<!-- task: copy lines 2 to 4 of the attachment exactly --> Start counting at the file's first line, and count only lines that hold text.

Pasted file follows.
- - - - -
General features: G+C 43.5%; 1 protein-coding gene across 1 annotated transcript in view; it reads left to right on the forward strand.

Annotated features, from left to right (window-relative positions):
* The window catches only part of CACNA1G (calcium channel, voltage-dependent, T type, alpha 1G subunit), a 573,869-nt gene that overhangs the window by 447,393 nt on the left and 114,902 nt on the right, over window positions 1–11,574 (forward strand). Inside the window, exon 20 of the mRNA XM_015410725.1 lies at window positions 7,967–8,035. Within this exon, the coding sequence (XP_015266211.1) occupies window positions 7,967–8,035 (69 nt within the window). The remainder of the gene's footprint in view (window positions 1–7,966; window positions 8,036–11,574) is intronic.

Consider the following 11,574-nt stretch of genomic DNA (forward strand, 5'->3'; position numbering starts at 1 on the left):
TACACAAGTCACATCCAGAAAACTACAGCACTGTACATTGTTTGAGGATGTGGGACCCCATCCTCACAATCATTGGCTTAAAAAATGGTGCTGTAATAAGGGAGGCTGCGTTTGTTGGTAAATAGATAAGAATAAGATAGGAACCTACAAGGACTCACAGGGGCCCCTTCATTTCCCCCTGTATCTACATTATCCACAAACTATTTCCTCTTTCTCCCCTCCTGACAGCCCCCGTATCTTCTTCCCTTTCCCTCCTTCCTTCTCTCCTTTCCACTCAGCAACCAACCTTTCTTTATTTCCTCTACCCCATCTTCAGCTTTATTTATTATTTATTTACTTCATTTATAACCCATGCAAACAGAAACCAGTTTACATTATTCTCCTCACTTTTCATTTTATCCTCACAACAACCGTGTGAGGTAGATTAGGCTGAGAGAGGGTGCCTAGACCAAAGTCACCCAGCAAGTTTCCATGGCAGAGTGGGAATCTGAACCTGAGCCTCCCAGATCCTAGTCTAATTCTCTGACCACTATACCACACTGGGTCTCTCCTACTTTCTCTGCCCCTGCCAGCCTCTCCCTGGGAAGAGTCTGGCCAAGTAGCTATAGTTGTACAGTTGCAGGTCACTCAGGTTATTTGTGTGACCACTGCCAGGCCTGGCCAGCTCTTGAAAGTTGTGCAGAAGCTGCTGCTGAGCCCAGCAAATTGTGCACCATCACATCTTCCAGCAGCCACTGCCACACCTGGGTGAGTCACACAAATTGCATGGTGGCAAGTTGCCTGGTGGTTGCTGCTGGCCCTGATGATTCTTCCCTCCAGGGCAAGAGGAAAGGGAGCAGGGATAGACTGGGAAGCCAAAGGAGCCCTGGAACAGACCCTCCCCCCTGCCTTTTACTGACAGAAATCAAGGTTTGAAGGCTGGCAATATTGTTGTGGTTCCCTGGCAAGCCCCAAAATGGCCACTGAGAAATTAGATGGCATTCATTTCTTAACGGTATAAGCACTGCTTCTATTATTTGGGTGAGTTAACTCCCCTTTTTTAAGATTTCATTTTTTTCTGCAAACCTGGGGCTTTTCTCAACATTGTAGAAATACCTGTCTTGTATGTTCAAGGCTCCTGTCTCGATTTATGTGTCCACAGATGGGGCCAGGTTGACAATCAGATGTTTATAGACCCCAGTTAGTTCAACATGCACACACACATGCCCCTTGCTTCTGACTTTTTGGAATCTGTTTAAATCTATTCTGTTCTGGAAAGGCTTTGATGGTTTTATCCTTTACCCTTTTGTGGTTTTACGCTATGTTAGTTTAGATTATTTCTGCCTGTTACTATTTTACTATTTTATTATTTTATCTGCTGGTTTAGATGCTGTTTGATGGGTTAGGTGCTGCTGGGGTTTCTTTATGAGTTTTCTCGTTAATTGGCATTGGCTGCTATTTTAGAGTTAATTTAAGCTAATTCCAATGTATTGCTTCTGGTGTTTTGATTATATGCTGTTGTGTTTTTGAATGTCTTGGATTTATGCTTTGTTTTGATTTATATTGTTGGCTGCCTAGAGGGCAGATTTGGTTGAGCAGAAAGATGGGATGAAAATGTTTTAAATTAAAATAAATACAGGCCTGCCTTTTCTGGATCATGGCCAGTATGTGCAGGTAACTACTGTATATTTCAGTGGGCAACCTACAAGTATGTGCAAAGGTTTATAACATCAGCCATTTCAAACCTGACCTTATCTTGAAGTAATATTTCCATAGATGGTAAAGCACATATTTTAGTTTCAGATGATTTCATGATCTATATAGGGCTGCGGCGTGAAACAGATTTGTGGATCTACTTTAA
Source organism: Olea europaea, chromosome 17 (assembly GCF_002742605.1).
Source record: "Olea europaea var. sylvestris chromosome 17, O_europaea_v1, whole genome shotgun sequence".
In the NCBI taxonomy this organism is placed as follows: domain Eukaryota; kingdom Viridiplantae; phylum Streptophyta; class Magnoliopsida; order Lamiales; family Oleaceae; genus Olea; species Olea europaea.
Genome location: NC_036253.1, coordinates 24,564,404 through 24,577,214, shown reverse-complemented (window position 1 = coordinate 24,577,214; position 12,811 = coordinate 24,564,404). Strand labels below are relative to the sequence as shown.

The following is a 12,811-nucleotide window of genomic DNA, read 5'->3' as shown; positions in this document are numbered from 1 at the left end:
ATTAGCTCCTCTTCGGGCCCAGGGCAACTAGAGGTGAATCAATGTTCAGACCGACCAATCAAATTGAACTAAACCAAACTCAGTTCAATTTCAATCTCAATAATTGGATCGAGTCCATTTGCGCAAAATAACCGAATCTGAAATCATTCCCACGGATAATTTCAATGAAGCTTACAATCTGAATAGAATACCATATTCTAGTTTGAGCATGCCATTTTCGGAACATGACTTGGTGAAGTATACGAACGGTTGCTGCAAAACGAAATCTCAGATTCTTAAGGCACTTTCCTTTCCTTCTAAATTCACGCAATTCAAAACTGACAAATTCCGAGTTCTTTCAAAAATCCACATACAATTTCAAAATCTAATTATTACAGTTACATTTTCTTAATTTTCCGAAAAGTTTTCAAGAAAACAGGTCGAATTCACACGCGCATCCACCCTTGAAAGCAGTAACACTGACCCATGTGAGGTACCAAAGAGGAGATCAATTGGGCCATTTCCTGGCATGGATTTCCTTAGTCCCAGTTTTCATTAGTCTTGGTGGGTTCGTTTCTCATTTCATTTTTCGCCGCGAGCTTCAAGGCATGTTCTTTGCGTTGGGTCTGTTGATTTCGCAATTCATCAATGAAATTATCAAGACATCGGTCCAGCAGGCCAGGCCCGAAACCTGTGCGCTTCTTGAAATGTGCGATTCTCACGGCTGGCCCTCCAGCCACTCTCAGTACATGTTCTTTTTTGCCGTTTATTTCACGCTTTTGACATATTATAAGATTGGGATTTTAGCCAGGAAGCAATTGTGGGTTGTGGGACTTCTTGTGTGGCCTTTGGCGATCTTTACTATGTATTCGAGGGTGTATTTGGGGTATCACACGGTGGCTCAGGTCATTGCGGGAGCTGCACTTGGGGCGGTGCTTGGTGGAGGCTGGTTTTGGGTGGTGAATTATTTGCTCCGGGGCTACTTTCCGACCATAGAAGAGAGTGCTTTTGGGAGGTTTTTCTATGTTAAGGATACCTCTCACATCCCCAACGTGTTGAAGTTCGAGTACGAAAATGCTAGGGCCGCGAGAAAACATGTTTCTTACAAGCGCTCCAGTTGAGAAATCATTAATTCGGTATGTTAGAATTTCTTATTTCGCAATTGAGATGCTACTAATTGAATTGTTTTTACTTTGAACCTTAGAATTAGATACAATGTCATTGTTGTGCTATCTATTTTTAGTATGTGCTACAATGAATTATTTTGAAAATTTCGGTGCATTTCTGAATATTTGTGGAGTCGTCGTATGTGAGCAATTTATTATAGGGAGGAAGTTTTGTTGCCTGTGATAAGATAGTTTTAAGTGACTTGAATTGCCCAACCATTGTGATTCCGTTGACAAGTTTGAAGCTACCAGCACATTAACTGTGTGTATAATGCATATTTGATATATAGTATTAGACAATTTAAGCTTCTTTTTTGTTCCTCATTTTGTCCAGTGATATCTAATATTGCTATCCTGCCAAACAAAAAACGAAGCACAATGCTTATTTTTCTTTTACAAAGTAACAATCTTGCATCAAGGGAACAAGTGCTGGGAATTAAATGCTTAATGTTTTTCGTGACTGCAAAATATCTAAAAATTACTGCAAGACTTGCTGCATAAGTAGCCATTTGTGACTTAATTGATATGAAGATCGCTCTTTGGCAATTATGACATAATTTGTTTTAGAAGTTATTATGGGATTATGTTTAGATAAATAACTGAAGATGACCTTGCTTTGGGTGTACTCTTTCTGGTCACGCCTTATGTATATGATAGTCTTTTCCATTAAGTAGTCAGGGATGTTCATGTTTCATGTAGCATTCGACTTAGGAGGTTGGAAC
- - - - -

Annotated features, from left to right (window-relative positions):
* The window catches only part of CACNA1G (calcium channel, voltage-dependent, T type, alpha 1G subunit), a 573,869-nt gene that overhangs the window by 447,393 nt on the left and 114,902 nt on the right, over window positions 1–11,574 (forward strand). Inside the window, exon 20 of the mRNA XM_015410725.1 lies at window positions 7,967–8,035. Within this exon, the coding sequence (XP_015266211.1) occupies window positions 7,967–8,035 (69 nt within the window). The remainder of the gene's footprint in view (window positions 1–7,966; window positions 8,036–11,574) is intronic.

Consider the following 11,574-nt stretch of genomic DNA (forward strand, 5'->3'; position numbering starts at 1 on the left):